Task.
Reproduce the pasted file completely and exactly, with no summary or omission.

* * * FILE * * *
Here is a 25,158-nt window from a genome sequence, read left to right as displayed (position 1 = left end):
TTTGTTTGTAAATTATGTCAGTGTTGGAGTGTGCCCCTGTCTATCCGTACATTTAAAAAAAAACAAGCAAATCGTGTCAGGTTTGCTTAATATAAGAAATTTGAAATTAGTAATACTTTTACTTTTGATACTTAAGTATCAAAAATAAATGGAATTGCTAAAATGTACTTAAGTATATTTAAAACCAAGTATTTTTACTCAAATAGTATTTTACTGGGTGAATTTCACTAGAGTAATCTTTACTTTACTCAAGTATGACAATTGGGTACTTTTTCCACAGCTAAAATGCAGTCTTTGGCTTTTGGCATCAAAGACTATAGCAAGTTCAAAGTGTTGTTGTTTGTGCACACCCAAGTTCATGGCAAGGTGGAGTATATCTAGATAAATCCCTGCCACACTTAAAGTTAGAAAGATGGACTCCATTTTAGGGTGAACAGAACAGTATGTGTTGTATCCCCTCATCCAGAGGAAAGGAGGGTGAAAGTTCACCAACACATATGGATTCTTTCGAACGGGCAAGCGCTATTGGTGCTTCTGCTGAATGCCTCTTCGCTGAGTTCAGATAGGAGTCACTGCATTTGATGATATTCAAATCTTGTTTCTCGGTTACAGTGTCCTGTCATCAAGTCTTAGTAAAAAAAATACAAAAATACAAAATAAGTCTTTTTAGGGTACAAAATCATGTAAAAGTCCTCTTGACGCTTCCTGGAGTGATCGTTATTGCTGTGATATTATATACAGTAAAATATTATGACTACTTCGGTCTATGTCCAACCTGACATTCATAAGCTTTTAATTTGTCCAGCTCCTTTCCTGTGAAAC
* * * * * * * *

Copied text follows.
Here is a 25,158-nt window from a genome sequence, read left to right as displayed (position 1 = left end):
TTTGTTTGTAAATTATGTCAGTGTTGGAGTGTGCCCCTGTCTATCCGTACATTTAAAAAAAAACAAGCAAATCGTGTCAGGTTTGCTTAATATAAGAAATTTGAAATTAGTAATACTTTTACTTTTGATACTTAAGTATCAAAAATAAATGGAATTGCTAAAATGTACTTAAGTATATTTAAAACCAAGTATTTTTACTCAAATAGTATTTTACTGGGTGAATTTCACTAGAGTAATCTTTACTTTACTCAAGTATGACAATTGGGTACTTTTTCCACAGCTAAAATGCAGTCTTTGGCTTTTGGCATCAAAGACTATAGCAAGTTCAAAGTGTTGTTGTTTGTGCACACCCAAGTTCATGGCAAGGTGGAGTATATCTAGATAAATCCCTGCCACACTTAAAGTTAGAAAGATGGACTCCATTTTAGGGTGAACAGAACAGTATGTGTTGTATCCCCTCATCCAGAGGAAAGGAGGGTGAAAGTTCACCAACACATATGGATTCTTTCGAACGGGCAAGCGCTATTGGTGCTTCTGCTGAATGCCTCTTCGCTGAGTTCAGATAGGAGTCACTGCATTTGATGATATTCAAATCTTGTTTCTCGGTTACAGTGTCCTGTCATCAAGTCTTAGTAAAAAAAATACAAAAATACAAAATAAGTCTTTTTAGGGTACAAAATCATGTAAAAGTCCTCTTGACGCTTCCTGGAGTGATCGTTATTGCTGTGATATTATATACAGTAAAATATTATGACTACTTCGGTCTATGTCCAACCTGACATTCATAAGCTTTTAATTTGTCCAGCTCCTTTCCTGTGAAAC